Phylogenomic analysis of the 93 MAGs from the fecal incubations was performed with GToTree [51] using 74 bacterial single-copy genes. Comparative phylogenetic analysis of the GH family 31 was done by downloading the seed alignment from the pfam database, aligning the sequences using MAFFT [52], and then adding 219 putative novel YihQ/SftG sequences (70 characterized GH family 31 proteins, 70 hits from the Uniprot database using the YihQ/SftG HMM, and 79 unique YihQ/SftG homologs from the 83 genomes encoding the SFT pathway) and 8,696 GH family 31 sequences. For comparative phylogenetic analysis of pyruvate formate-lyase like enzymes, we retrieved amino acid sequences of known choline trimethylamine-lyases, 4-hydroxyphenylacetate decarboxylases, hydroxyproline dehydratases, aryl- alkyl-succinate synthases, glycerol dehydratases, and pyruvate formate-lyases from the KEGG ligand enzyme nomenclature database and clustered them at 90% identity using usearch [53]. Twenty-three glycyl radical enzyme sequences, including known isethionate sulfite-lyases, from genomes of human-gut Desulfovibrionaceae were added to the 1204 reference amino acid sequences. Approximate maximum likelihood trees were constructed from alignments with FastTree2 using the JTT + CAT model.

Results and discussion

SQ is cooperatively metabolized in fimo mainly by E. rectale and B. wadsworthia to acetate and H2S

To investigate SQ degradation by human gut microbiota, we constructed triplicate anoxic microcosms with fecal slurries mixed from eight vegetarians and incubated them with SQ (10 mM) or control substrates (Fig. S1A). SQ was completely consumed within 20 h concomitant with a transient accumulation of DHPS (up to 5 mM) between 20 and 52 h (Fig. 1A). As DHPS was consumed, we observed increased production of H2S with a peak at 96 h. In addition, formate accumulated transiently with a peak at 73 h (about 3 mM), while acetate gradually increased over 144 h (to 7.5 mM) (Fig. 1A), compared to unamended control microcosms (Fig. 1B). Primary SQ and secondary DHPS degradation was accompanied by select changes in community composition, with only nine species-level 16S rRNA gene operational taxonomic units (OTUs) increasing significantly (P < 0.01) in relative abundance compared to unamended microcosms (Fig. S2A, Tables S4 and S5). Temporal abundance changes of the two most strongly increasing OTUs, identified as E. rectale (Agathobacter rectalis [40]) and Bilophila wadsworthia (Fig. 1C, Fig. S2A), were confirmed by fluorescence probe-based microscopy cell counting (Fig. 1D) and corresponded with the consumption of SQ and DHPS, respectively (Fig. 1A, C). Stable isotope probing of individual cells in SQ- and heavy water (D2O)-amended microcosms demonstrated high cellular activity (up to 29% D-labeling) of E. rectale (Fig. 1E), suggesting that SQ was utilized for growth [32]. Amplicon sequencing of dsrB, encoding the beta-subunit of a key enzyme for H2S production, dissimilatory sulfite reductase, revealed a significant increase in a Bilophila OTU at 20 h and later (>44 h) also in two Desulfovibrio OTUs (P < 0.01; Fig. S1I, Tables S6 and S7), in concert with DHPS and H2S dynamics (Fig. 1A). Consistently, phylogenomic analysis of 93 MAGs from the SQ-amended microcosm (Fig. 1A and Table S8) identified one MAG as E. rectale (SQ_MAG_41, average nucleotide identity (ANI) of >97% to 42 E. rectale strains; Tables S8 and S9) and a second MAG as B. wadsworthia (SQ_MAG_14, ANI of >97% to three B. wadsworthia strains; Tables S8 and S10). While a few other bacteria are likely also involved (Fig. S2A), these data suggest that SQ is cooperatively metabolized in the microcosms mainly by E. rectale and B. wadsworthia with net production of acetate and H2S. We confirmed this finding by co-culturing isolates of E. rectale (DSM 17629) and B. wadsworthia (strain 3.1.6) with SQ. E. rectale grew by fermenting SQ and produced DHPS, which was rapidly consumed after co-inoculation of B. wadsworthia leading to near-stoichiometric production of H2S (Fig. 1F). The co-culture reproduced the sulfur metabolite dynamics observed in our SQ-amended microcosms and affirms DHPS-cross-feeding between E. rectale, one of the most abundant gut microbiota members in healthy individuals [54, 55], and B. wadsworthia, a pathobiont associated with gastrointestinal inflammation and cancer [21, 26, 56, 57].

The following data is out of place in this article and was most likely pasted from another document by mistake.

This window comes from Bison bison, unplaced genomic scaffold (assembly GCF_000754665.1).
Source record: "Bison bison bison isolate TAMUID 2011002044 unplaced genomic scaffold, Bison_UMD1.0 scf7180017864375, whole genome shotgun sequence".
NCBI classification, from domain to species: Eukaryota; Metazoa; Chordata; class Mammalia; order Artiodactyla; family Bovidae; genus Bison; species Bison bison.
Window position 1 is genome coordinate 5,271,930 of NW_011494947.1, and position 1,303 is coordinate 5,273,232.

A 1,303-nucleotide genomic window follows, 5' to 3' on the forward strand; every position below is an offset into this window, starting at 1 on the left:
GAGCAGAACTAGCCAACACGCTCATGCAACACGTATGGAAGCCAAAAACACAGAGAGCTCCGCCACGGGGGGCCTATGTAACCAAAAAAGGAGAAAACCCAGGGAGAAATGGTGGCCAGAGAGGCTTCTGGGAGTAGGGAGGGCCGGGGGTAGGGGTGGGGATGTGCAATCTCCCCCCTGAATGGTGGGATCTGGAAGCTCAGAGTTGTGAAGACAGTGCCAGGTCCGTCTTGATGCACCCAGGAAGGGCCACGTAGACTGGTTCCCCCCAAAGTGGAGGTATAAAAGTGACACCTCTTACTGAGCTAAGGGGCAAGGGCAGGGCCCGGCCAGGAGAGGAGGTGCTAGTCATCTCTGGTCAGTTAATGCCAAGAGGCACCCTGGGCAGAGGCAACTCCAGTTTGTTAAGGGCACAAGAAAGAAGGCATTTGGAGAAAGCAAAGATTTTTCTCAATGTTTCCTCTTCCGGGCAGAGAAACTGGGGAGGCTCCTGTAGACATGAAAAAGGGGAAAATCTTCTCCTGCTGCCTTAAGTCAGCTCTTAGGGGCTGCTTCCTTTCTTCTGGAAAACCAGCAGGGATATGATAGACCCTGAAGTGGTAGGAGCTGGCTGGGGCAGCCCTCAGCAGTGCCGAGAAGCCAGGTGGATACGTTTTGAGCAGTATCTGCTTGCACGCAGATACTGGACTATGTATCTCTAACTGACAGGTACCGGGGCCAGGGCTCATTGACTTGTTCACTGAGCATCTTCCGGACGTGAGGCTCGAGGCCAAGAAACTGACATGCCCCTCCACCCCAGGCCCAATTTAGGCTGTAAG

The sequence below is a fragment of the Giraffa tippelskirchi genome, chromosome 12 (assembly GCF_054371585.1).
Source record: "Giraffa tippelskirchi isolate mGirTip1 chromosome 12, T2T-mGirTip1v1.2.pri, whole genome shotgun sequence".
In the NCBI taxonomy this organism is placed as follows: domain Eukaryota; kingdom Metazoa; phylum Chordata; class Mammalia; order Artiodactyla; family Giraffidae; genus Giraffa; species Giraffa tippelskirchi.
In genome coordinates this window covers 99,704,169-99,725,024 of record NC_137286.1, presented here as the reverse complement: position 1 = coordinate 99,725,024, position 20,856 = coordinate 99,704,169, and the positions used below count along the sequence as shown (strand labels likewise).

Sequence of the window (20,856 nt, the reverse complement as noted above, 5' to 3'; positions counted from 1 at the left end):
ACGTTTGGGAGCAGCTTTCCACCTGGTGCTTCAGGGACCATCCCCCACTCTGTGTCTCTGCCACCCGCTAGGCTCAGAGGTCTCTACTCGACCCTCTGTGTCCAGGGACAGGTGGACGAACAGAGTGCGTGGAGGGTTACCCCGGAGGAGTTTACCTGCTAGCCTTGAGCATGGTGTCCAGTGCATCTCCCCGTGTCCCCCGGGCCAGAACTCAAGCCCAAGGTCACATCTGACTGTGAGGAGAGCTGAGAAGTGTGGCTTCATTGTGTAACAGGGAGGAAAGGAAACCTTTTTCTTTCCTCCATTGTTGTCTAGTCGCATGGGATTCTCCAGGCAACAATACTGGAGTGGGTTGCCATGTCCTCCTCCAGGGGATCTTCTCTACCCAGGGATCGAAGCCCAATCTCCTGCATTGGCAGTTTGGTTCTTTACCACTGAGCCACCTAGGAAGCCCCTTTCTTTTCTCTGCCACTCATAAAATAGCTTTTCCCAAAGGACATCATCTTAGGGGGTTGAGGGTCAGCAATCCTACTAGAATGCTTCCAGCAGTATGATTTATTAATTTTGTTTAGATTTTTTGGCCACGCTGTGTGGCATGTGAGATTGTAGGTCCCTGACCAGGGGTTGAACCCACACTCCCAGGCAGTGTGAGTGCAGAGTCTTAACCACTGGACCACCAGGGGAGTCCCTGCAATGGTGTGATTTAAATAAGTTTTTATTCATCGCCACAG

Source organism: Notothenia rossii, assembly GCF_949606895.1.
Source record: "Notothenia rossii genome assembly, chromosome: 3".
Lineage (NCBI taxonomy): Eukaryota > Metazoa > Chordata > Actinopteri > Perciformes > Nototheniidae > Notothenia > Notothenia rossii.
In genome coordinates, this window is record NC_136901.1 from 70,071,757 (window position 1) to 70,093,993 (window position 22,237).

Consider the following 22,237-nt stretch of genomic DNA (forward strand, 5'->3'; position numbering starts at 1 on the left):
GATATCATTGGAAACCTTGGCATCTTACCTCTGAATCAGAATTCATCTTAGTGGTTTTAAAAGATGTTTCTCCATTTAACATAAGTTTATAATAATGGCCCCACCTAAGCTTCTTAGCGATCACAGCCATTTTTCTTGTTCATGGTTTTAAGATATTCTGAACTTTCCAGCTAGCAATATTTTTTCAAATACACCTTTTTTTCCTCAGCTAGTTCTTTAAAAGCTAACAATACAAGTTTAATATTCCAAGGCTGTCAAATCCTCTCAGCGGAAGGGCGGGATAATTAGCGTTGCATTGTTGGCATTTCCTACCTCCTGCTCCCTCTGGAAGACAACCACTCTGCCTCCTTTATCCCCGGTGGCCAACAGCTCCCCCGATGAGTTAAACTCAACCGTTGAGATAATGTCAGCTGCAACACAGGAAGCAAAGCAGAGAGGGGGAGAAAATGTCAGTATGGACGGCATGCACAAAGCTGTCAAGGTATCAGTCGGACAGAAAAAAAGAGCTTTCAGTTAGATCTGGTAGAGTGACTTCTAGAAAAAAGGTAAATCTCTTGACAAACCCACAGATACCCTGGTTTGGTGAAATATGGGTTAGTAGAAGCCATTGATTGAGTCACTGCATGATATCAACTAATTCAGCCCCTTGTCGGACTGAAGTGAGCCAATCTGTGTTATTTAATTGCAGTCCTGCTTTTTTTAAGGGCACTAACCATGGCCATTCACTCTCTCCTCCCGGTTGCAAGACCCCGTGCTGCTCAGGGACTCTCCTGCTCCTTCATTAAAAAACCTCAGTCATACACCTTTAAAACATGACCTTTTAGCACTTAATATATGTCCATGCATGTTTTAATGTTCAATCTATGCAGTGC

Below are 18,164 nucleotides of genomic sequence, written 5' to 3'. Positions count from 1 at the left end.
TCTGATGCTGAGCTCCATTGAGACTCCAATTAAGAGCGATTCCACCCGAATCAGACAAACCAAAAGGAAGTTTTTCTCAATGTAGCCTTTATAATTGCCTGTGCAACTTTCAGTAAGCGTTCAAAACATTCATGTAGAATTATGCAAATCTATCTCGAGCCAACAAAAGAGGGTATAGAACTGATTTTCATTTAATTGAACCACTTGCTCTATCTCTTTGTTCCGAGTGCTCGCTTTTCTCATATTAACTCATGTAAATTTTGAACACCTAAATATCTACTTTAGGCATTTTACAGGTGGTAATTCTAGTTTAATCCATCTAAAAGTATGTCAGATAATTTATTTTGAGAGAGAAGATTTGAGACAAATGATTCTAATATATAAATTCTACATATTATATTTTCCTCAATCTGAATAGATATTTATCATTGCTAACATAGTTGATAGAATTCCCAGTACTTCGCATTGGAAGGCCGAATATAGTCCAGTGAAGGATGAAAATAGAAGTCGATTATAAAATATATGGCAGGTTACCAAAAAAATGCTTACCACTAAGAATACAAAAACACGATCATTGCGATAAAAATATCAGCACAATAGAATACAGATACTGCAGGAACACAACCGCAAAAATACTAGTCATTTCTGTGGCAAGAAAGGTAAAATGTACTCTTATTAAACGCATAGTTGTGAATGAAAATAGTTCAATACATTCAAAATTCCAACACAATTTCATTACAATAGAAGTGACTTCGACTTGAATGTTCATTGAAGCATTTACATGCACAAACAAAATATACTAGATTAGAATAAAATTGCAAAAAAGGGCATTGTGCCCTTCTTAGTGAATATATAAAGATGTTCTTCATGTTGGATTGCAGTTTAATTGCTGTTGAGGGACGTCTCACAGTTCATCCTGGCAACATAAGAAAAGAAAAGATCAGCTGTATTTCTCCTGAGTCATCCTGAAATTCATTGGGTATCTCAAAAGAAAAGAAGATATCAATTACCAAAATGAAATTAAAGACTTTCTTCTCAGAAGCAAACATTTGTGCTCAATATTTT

Fig. 1: Sulfoquinovose is anaerobically degraded to H2S by DHPS-cross-feeding between Eubacterium rectale and Bilophila wadsworthia.
figure 1